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Wednesday, April 1, 2009

April Fools Day

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Google and Gmail struck again this year on April Fools Day, fooling visitors with two separate April Fools Day pranks. Most people are on the lookout for potential April Fools Day pranks from their friends, family and coworkers. However, most people aren't prepared for a service that they use and rely on to try to prank them as well. Google, always the clever innovator, took advantage again this April Fools Day, with their "Virgle" colonization of Mars campaign and their Gmail "Custom Time" service.


The Virgle April Fools Day prank from Google was found as a link on the www.google.com page. It is a cross effort between Virgin and Google to colonize Mars and seeks out pioneers to participate in the adventure. The Virgle website (www.google.com/virgle/index.html) says that, "Richard Branson and Google co-founders Larry Page and Sergey Brin will be leading hundreds of users on one of the grandest adventures in human history: Project Virgle, the first permanent human colony on Mars." The Virgle website includes a hundred year plan for colonization including steps to pick a proper site and designs and specific plans for Virgle City.


The second April Fools Day prank that Google pulled off today was the Gmail Custom Time service. This service purportedly allows you to change the date of your email to a time in the past so you can be worry free for not getting that important email out in time.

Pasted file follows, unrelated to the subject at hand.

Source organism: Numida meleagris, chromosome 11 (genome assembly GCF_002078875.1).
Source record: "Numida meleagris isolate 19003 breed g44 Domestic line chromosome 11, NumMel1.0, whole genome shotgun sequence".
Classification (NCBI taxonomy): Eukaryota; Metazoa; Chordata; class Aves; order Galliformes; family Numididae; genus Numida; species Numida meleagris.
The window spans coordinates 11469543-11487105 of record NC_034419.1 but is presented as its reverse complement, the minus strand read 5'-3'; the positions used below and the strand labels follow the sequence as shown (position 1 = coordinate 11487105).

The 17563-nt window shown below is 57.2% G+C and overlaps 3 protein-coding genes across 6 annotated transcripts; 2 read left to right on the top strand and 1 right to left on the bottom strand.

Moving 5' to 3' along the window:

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Your email would have the option to show up unread in the recipient's mailbox, absolving you of all blame. However, Google and Gmail remind you not to be just plain silly and outrageous, "You'll only be able to send email back until April 1, 2004, the day we launched Gmail. If we were to let you send an email from Gmail before Gmail existed, well, that would be like hanging out with your parents before you were born -- crazy talk." There is a complex scientific formula including the "Golden Ratio" that explains how only a certain number of these back-dated emails can be sent per person to avoid people, "[losing] faith in the accuracy of time."


While Virgle was easy to spot as an April Fools Day prank, Gmail Custom Time was a bit harder. It showed up in the top of the Gmail window, in the same fashion that Google and Gmail usually alert users about new services and updates. You actually have to read the page to find out it was in fact nothing but a good old fashioned April Fools Day prank. Bravo Google and Gmail, you had me going for those first 2 seconds.


April Fools Day, everybody's favorite unofficial holiday (although Guinness and other supporters of St. Patrick's Day may disagree) occurs every year on April 1st. This was not the first time that Google and their Gmail service pulled an April Fools Day prank on their visitors. Last year Google and Gmail introduced the Gmail Paper service, which sent you written versions of all of your email with advertisements on the back.
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